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Spotlight on Sherri Sosensky

Woodbridge teacher brings Judaism to life — through yoga

By Cindy Mindell

WOODBRIDGE – Acting out a Torah portion or celebrating a Jewish holiday, Sherri Sosensky brings yoga to the Jewish classroom as a way to make Judaism come alive for children.

“I am so passionate about my yoga practice, its physical and emotional benefits and how it has positively affected my life in so many ways,” says Sosensky, who discovered yoga more than 10 years ago. “I can’t say enough about what yoga does for the individual, physically and emotionally, the benefits you receive in learning how to breathe properly, learning how to meditate, focus, balance, how to be in the moment and just enjoy your journey and be present in everything that you do.”

A native of Broomhall, Penn., Sosensky moved at age 12 to Waterford when her father was hired by General Dynamics Electric Boat in Groton. She earned a BA at the University of Connecticut, where she met her husband, a North Haven native. After marrying, she and Steven settled in Hamden, joining Temple Beth Sholom (TBS). They recently relocated to Woodbridge with their two teenage daughters.

Sosensky served on the TBS board for several years, where she held several positions, including vice president of membership, helping to recruit more than 20 new member families, and president and recording secretary of Sisterhood. She is a lifetime member of Hadassah, currently affiliated with the Cheshire Chapter, serving as co-chair of educational programming. Over the summer, Sosensky was on the organizing committee of the JCC of Greater New Haven Israel Fest and represented TBS at the event. She is involved with the Jewish Federation of Greater New Haven Women’s Philanthropy division.

At TBS, Sosensky has been a teacher in the K’tanim program for toddlers and preschoolers for the past four years. Until last June, she taught the synagogue’s third grade Hebrew school class for five years — which is where she first began to combine yoga and Judaism. She then decided to become a certified yoga instructor.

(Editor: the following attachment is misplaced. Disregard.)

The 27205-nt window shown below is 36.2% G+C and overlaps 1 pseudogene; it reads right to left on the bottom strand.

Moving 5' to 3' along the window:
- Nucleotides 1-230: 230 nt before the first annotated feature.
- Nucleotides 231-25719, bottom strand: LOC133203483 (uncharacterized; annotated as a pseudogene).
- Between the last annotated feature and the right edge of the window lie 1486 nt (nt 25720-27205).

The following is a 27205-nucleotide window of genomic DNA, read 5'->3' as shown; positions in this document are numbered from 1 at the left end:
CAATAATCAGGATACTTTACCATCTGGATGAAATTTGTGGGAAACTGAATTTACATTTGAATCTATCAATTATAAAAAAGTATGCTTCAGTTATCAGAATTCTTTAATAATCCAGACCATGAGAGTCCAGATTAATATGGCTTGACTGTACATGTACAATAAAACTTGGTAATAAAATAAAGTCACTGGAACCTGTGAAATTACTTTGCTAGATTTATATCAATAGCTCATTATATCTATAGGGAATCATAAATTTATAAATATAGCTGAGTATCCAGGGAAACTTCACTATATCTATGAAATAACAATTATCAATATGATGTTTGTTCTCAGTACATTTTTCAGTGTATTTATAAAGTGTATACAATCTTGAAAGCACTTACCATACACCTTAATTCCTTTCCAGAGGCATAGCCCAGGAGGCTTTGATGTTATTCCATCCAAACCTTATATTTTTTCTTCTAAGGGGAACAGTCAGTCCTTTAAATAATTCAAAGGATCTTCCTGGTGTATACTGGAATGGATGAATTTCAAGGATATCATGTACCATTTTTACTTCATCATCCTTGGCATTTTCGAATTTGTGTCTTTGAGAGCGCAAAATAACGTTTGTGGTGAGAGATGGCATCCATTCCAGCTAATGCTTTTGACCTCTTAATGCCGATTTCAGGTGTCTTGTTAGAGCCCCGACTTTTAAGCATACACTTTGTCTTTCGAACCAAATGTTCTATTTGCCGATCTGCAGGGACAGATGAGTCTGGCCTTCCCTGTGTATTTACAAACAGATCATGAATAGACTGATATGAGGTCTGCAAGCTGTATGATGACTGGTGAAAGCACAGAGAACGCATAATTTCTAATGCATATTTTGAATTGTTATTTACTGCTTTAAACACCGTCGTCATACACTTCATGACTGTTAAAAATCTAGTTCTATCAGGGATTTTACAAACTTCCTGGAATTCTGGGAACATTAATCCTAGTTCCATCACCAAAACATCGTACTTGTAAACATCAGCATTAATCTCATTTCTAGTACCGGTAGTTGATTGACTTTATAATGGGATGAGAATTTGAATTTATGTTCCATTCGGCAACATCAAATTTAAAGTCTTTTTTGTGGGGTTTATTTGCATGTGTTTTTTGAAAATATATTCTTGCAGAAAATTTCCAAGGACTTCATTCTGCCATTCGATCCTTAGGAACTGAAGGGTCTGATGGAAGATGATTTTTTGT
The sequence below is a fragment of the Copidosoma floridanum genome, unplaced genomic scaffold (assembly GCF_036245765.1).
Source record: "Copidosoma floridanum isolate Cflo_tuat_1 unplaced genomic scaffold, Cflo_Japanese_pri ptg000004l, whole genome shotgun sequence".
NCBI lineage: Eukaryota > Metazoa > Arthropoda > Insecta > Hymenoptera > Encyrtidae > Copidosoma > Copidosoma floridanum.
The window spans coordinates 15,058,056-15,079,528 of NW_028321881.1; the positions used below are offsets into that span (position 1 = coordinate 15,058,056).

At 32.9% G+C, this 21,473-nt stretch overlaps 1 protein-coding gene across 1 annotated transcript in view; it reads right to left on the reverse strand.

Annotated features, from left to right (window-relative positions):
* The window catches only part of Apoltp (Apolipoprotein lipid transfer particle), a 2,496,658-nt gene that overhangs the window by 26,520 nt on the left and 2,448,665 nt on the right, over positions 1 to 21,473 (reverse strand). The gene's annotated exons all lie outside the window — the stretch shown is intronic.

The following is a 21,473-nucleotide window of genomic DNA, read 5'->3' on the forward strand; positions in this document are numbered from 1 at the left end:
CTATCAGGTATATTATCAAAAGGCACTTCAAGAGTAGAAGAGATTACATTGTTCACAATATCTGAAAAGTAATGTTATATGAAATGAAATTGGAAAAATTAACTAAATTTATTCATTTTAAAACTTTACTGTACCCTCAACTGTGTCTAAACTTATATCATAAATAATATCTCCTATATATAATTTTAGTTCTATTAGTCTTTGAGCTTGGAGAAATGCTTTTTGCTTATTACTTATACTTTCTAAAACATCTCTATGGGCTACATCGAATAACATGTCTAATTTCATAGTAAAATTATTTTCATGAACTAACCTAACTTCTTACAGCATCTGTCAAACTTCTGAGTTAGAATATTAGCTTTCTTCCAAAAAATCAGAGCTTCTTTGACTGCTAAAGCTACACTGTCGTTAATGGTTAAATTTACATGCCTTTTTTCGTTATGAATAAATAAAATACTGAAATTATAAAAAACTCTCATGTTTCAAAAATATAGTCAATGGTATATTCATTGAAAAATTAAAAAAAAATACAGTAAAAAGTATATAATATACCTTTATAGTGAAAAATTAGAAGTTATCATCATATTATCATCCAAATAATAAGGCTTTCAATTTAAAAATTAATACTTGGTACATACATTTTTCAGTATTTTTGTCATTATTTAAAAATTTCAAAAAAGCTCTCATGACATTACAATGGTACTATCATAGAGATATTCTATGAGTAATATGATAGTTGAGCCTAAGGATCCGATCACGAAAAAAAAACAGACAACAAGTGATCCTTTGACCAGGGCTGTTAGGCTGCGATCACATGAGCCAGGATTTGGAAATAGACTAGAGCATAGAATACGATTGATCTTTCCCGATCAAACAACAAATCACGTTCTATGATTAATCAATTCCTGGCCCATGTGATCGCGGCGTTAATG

Sosensky began her teacher-training with Lani Rosen-Gallagher at Full of Joy Yoga in New Haven.

“When I started asking Lani, ‘Do you incorporate Torah parshas and the Jewish holidays into your yoga programs?’ she referred me to Kidding Around Yoga,” Sosensky says. The children’s yoga program was created by Haris Lender, daughter of Lender’s Bagels co-founder, Murray Lender z”l. Haris also developed Yoga Yeladim, which touts the only Jewish-themed kids’ yoga program in the U.S.

Over six months, Sosensky trained with Haris in person and via live video, and became a certified and licensed instructor for Kidding Around Yoga (KAY) and Yoga Yeladim, for children ages 2 to 12. As a KAY licensee, she teaches yoga classes to “as many children as I can” of all abilities, she says – to kids and adults in the TBS pre-school, as well as at the Congregation Mishkan Israel Nursery School in Hamden, Ezra Academy in Woodbridge, and in several New Haven area public school systems and childcare centers, yoga studios, arts and community centers, and local Girl Scout troops.

“I don’t only teach the asanas [poses],” she says, “but I also teach my students to breathe, meditate, be kind to themselves and others, and focus to be mindful in and out of school.”

Using the Yoga Yeladim program, Sosensky blends Judaism and mindfulness with Hebrew songs and Jewish holiday-related activities, built around kids’ yoga, dramatic play and poses, and Sosensky’s original short stories.

For example, a Chanukah-themed class might include singing and dancing to the song, “This Little Light of Mine,” where “we’re bringing the light into our hearts and then we’re shining it out to the world and sending that positive energy right back out to the world,” Sosensky says. Kids will listen to a short story about Judah Maccabee, acting it out through yoga poses like Warrior 1 to symbolize Judah Maccabee, then lying on their backs in Candle Pose and holding their legs straight up in the air, flickering them back and forth like the shamash on the Chanukah menorah, she says.

Rosh Hashana is the perfect time to incorporate a new healthy habit like breathing or meditation, Sosensky says. She suggests a simple 10-minute meditation practice, done every day at the same time and in the same place, sitting on the floor cross-legged or in a chair with feet planted on the ground.

“Breathe in and out normally, and think of a mantra for the new year, a word or phrase to repeat silently,” she says. “It can be something like, ‘This is going to be a good year,’ or ‘Sweetness for the new year,’ or ‘Peace, love, and joy for the new year.’”

Sosensky will be teaching several children’s yoga classes at the JCC of Greater New Haven, including a monthly family yoga program together with PJ Library.

For more information: kiddingaroundyoga.com/sherri/.

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